3. Combine sugar mixture with heated eggs.

4. Boil the egg and sugar mixture until it's thick (also can be done in the microwave). The mixture shouldn't be runny, but it shouldn't be so thick a spoon could stand in it.

5. Cover the thickened egg and sugar mixture with plastic wrap and let it cool in the refrigerator.

6. Once the mixture is cool, take it out of the refrigerator and stir until creamy.

7. Add peanut butter and amaretto; stir until blended.

8. Pour into a pre-baked pie shell and refrigerate.

9. Serve chilled.

Pumpkin pie

Submitted by Elaine Gay (recipe given to the Steamboat Pilot & Today in November 2007)

Pie crust:

1 ¼ cups flour

½ tsp salt

½ cup Crisco

4 tablespoons cold water (might not have to use all of it)

1. Mix ingredients, adding cold water as needed to make a workable dough.

2. Roll the dough thin, place in a pie pan and flute the edges.

Pie filling:

1 ¼ cups pumpkin (canned or cooked)

1 cup evaporated milk

1 teaspoon cinnamon

¼ teaspoon allspice

1 teaspoon vanilla

½ cup sugar

2 eggs, slightly beaten

¼ teaspoon salt

½ teaspoon nutmeg

¼ teaspoon ginger

1. Mix pumpkin, sugar and spices well.

2. Add beaten eggs; stir until well blended.

3. Add milk and mix thoroughly.

4. Pour into an unbaked pie shell. Bake at 400 degrees for 15 minutes, then turn the oven down to 350 degrees and finish baking.

5. When the pie is done, a knife inserted near the edge of the pastry will come out clean.

6. Let the pie cool. Serve with whipped topping.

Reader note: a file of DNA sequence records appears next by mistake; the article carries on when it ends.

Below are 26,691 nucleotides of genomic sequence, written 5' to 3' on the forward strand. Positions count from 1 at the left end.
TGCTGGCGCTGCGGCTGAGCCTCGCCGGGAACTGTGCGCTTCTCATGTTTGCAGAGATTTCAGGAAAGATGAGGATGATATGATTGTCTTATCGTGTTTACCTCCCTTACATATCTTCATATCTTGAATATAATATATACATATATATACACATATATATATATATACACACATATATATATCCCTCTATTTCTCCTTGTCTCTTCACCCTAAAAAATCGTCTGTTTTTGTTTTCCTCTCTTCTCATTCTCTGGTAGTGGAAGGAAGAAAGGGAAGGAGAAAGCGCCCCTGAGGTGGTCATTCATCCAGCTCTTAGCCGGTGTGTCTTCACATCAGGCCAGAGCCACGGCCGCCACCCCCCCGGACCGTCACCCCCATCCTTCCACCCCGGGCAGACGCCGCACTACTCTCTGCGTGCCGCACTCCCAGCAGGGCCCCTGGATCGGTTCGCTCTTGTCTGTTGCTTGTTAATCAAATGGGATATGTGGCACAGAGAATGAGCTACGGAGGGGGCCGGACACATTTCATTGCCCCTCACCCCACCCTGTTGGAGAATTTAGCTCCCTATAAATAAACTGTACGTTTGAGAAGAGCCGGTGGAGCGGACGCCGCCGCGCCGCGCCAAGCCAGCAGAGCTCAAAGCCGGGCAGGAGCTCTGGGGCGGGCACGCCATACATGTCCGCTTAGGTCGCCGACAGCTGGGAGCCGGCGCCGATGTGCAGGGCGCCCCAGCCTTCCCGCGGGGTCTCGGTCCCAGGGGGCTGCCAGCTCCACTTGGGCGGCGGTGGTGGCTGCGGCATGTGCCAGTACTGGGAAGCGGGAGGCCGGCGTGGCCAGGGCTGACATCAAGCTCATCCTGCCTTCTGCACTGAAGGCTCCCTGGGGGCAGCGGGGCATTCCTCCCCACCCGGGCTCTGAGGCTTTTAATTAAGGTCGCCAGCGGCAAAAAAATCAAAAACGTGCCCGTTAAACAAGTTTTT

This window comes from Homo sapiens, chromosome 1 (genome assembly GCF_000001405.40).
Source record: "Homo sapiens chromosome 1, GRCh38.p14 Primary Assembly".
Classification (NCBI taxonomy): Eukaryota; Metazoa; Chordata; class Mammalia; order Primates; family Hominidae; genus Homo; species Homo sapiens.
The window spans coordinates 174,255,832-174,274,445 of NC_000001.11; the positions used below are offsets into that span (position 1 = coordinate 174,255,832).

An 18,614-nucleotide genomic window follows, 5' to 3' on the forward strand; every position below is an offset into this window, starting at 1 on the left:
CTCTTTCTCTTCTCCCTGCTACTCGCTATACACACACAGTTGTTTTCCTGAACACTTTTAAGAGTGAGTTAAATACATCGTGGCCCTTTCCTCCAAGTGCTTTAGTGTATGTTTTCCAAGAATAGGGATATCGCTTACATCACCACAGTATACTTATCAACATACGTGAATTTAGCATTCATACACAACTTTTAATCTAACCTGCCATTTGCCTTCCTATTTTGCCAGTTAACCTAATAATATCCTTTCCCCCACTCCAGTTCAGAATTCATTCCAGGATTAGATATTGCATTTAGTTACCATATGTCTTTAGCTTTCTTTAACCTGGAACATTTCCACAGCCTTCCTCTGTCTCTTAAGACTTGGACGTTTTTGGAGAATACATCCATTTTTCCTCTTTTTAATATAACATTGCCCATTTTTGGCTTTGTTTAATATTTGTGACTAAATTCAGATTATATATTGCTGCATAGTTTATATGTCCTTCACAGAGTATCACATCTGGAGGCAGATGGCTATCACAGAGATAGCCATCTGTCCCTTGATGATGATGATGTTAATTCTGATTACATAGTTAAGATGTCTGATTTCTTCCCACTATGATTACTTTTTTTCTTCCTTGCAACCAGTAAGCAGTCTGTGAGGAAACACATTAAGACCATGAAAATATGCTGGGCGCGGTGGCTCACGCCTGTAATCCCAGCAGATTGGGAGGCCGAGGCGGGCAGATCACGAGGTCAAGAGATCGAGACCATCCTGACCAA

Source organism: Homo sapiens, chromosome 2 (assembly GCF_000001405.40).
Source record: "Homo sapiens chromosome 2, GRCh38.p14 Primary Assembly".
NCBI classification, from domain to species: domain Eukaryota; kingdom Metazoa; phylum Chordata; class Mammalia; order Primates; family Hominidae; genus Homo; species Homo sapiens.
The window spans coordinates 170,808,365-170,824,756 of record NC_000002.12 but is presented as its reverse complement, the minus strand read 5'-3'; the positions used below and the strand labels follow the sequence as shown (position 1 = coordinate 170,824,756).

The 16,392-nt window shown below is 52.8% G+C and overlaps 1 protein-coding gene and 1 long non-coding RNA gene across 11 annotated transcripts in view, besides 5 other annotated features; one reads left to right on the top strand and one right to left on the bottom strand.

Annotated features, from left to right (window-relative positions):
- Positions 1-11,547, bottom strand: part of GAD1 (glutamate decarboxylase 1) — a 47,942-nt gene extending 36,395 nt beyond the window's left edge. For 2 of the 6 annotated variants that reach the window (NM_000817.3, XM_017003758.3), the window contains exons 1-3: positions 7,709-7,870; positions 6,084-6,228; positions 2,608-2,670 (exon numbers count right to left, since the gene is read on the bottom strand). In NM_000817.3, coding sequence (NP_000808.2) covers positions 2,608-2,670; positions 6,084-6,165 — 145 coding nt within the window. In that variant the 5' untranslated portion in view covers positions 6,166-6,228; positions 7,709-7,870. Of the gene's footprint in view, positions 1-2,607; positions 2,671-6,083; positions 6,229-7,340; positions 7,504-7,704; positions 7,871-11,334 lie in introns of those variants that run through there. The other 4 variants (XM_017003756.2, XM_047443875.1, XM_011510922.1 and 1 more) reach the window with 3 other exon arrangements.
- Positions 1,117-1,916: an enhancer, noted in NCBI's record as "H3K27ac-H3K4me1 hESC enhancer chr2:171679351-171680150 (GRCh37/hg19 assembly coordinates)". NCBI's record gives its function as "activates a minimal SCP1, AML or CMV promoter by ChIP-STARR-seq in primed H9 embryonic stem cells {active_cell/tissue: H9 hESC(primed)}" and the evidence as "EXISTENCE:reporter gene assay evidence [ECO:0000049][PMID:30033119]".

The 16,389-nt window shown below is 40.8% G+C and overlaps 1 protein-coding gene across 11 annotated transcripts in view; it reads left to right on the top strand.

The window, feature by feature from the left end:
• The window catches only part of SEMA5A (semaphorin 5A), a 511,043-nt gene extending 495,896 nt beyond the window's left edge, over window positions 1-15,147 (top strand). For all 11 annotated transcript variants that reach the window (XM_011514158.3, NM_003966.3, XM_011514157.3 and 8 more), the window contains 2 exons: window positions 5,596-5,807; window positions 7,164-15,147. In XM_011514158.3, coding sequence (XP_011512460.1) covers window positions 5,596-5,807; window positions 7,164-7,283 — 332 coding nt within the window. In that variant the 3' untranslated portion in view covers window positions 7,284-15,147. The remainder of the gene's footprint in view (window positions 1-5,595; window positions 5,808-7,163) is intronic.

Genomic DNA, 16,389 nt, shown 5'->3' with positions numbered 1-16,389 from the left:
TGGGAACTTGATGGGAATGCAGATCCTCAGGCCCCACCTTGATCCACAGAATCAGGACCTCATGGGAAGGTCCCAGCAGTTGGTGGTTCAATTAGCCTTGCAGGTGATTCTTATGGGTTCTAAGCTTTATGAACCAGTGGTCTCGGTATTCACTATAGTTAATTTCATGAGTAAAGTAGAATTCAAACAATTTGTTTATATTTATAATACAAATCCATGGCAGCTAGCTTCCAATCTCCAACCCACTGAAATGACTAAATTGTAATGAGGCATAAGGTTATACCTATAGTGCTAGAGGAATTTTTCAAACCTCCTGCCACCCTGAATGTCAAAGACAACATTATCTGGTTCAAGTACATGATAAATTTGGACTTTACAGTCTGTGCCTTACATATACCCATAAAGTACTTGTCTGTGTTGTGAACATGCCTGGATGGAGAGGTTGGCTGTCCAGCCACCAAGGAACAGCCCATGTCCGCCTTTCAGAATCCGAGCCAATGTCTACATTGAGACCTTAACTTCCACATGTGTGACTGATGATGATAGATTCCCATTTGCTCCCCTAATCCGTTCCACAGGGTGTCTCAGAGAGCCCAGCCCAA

Pear-apple pie

With hazelnut streusel topping

Submitted by Mary Ann Ninger

Pie crust:

Roll out a from-scratch or store-bought pie shell and line 9" or 10" pie plate with a single sheet of pie crust dough. Chill in refrigerator while preparing filling and topping.

Pie filling:

4 large pears

3 large apples

½ cup brown sugar

2 tablespoons cornstarch

1 tablespoon cinnamon

1. Peel, core and dice apples and pears into half-inch cubes.

2. Toss the fruit in large bowl with sugar, cornstarch and cinnamon.

Hazelnut streusel topping:

6 ounces (12 tablespoons or 1 ½ sticks) unsalted butter, at room temperature

8 ounces (1 cup plus 2 tablespoons) granulated sugar

1 teaspoon pure vanilla extract

2 ½ cups all-purpose flour

¼ teaspoon cinnamon

1 cup hazelnuts, lightly toasted and then ground

1. Cream butter, sugar and vanilla lightly.

2. Whisk together flour, cinnamon and ground hazelnuts in separate bowl.

3. Add to butter mixture and mix just until crumbly.

Assembly/Baking:

1. Evenly place fruit filling into chilled, prepared pie shell.

2. Top evenly with streusel topping.

3. Bake in a preheated 350-degree oven for 45 to 55 minutes, or until filling is bubbly and topping is golden brown.

4. Serve warm or at room temperature with vanilla ice cream.

Dutch apple pie

Submitted by Dorothy Lindahl

Pie crust:

1 cup flour

½ tsp salt

1/3 cup butter-flavored Crisco

2 to 4 tablespoons cold water

1. Measure salt and flour in a sifter and sift together into medium bowl.

2. Cut in the shortening until mixture resembles coarse crumbs.

3. Sprinkle in water a tablespoon at a time, mixing lightly with fork. Add water until dough is just moist enough to hold together.

4. Shape into ball and roll lightly on floured surface. Lace into pie pan without stretching. Trim edges.

Pie filling:

4 cups peeled, sliced Granny Smith apples

5/8 cup sugar

½ teaspoon nutmeg

½ teaspoon cinnamon

1. Mix all of the above together and pour into pie shell.

Topping for Dutch apple pie:

¾ cup flour

½ cup brown sugar

½ teaspoon cinnamon

1/3 cup butter

½ cup chopped walnuts

1. Mix together in bowl to form crumb-like mixture. Sprinkle over apple filling.

2. Bake 15 minutes at 450 degrees. Reduce to 350 degrees and bake 30 to 40 minutes, covering top with foil if browning too quickly.

3. Let cool slightly, and serve warm.